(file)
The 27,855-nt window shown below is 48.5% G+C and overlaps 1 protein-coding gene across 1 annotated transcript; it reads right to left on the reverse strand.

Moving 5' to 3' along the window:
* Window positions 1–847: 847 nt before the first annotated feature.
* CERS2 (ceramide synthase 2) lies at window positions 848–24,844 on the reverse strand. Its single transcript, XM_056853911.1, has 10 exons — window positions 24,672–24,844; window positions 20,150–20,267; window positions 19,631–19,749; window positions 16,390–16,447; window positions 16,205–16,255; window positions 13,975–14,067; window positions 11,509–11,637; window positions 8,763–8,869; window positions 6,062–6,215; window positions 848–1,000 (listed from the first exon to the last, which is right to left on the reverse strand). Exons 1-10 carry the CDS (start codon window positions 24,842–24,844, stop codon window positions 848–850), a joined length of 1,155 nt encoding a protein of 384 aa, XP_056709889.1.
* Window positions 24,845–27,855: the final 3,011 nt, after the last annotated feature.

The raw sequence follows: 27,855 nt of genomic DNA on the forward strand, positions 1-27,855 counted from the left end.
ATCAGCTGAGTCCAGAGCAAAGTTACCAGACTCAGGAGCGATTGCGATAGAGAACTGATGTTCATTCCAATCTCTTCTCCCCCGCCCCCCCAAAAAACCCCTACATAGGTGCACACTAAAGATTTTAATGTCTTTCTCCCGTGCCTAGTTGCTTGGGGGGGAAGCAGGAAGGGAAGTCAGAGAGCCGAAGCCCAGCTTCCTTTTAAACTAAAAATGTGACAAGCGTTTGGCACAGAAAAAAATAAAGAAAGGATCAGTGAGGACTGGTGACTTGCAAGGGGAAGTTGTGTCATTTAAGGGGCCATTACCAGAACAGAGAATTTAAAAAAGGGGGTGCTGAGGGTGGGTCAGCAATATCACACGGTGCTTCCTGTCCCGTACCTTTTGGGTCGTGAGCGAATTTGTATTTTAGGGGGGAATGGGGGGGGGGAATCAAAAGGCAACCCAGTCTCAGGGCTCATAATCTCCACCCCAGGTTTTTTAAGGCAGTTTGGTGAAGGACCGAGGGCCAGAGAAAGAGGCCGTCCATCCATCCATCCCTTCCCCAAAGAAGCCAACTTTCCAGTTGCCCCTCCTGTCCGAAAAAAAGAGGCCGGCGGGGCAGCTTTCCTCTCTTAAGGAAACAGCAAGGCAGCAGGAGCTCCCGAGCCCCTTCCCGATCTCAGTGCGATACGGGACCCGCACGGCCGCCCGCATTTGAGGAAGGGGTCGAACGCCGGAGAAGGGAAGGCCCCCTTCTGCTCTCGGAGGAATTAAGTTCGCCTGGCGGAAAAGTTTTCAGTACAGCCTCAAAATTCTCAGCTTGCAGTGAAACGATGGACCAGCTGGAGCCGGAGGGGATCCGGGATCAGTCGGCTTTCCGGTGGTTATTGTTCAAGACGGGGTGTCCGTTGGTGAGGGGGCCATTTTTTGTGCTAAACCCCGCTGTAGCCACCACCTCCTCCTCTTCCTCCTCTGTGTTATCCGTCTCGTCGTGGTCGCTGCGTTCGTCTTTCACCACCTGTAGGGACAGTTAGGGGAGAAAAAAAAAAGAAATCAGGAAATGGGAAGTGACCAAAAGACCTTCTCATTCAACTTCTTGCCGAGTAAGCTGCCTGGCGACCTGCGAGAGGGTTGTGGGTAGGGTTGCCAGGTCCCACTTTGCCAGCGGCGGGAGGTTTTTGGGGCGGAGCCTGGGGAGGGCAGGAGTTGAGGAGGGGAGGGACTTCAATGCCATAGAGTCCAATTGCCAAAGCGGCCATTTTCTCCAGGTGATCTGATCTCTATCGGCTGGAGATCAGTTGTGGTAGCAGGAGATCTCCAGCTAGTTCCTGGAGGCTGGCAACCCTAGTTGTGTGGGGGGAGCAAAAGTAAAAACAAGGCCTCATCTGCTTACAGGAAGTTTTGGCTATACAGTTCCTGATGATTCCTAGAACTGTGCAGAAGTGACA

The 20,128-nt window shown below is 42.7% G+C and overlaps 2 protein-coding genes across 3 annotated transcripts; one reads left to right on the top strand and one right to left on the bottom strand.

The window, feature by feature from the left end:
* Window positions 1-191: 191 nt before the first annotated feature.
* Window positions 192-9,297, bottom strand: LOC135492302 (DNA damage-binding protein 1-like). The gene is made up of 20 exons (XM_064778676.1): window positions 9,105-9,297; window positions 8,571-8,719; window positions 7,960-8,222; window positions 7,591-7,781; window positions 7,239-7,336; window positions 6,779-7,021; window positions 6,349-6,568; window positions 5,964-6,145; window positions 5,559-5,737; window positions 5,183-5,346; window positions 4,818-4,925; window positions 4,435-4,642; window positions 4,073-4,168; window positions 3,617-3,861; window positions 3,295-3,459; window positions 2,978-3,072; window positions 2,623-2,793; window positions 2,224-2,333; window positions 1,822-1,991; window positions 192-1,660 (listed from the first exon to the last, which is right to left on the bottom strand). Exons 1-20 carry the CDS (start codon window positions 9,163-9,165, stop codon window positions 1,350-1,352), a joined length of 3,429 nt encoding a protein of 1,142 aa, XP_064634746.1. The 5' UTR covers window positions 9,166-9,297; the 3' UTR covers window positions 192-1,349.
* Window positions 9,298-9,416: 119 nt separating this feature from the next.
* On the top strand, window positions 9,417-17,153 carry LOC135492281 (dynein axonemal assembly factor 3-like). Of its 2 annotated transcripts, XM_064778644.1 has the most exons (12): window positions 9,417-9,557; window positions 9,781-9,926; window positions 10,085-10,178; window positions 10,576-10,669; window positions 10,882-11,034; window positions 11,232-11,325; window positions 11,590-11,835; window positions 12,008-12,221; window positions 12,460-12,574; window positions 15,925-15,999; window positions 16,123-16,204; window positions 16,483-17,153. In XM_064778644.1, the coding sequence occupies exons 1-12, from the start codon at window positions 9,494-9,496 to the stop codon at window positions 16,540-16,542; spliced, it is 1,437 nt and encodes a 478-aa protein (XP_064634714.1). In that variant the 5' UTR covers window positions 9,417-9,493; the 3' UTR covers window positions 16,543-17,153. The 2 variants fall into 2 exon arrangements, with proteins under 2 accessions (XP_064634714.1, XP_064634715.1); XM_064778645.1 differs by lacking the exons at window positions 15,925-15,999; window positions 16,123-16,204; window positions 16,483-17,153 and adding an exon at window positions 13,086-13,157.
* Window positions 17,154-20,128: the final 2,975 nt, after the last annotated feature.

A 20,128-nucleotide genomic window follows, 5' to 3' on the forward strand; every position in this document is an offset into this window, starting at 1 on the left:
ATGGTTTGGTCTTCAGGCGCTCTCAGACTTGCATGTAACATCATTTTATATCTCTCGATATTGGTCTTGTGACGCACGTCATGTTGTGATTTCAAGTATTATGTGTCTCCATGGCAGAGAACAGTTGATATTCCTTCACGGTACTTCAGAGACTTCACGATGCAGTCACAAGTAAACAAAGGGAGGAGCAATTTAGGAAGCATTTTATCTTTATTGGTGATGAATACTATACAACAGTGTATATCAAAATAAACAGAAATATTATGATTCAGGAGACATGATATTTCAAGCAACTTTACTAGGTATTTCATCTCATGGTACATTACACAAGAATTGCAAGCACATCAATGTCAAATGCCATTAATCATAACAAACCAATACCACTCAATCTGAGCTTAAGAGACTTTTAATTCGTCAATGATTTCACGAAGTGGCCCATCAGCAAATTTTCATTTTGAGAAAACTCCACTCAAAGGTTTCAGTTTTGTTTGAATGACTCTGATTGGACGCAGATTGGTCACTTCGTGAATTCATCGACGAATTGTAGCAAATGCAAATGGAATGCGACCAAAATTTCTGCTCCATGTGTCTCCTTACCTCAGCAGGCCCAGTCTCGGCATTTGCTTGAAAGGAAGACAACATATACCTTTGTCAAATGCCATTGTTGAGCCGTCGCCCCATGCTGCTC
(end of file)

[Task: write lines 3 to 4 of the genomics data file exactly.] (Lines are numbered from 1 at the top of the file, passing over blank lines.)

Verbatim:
* Window positions 1–847: 847 nt before the first annotated feature.
* CERS2 (ceramide synthase 2) lies at window positions 848–24,844 on the reverse strand. Its single transcript, XM_056853911.1, has 10 exons — window positions 24,672–24,844; window positions 20,150–20,267; window positions 19,631–19,749; window positions 16,390–16,447; window positions 16,205–16,255; window positions 13,975–14,067; window positions 11,509–11,637; window positions 8,763–8,869; window positions 6,062–6,215; window positions 848–1,000 (listed from the first exon to the last, which is right to left on the reverse strand). Exons 1-10 carry the CDS (start codon window positions 24,842–24,844, stop codon window positions 848–850), a joined length of 1,155 nt encoding a protein of 384 aa, XP_056709889.1.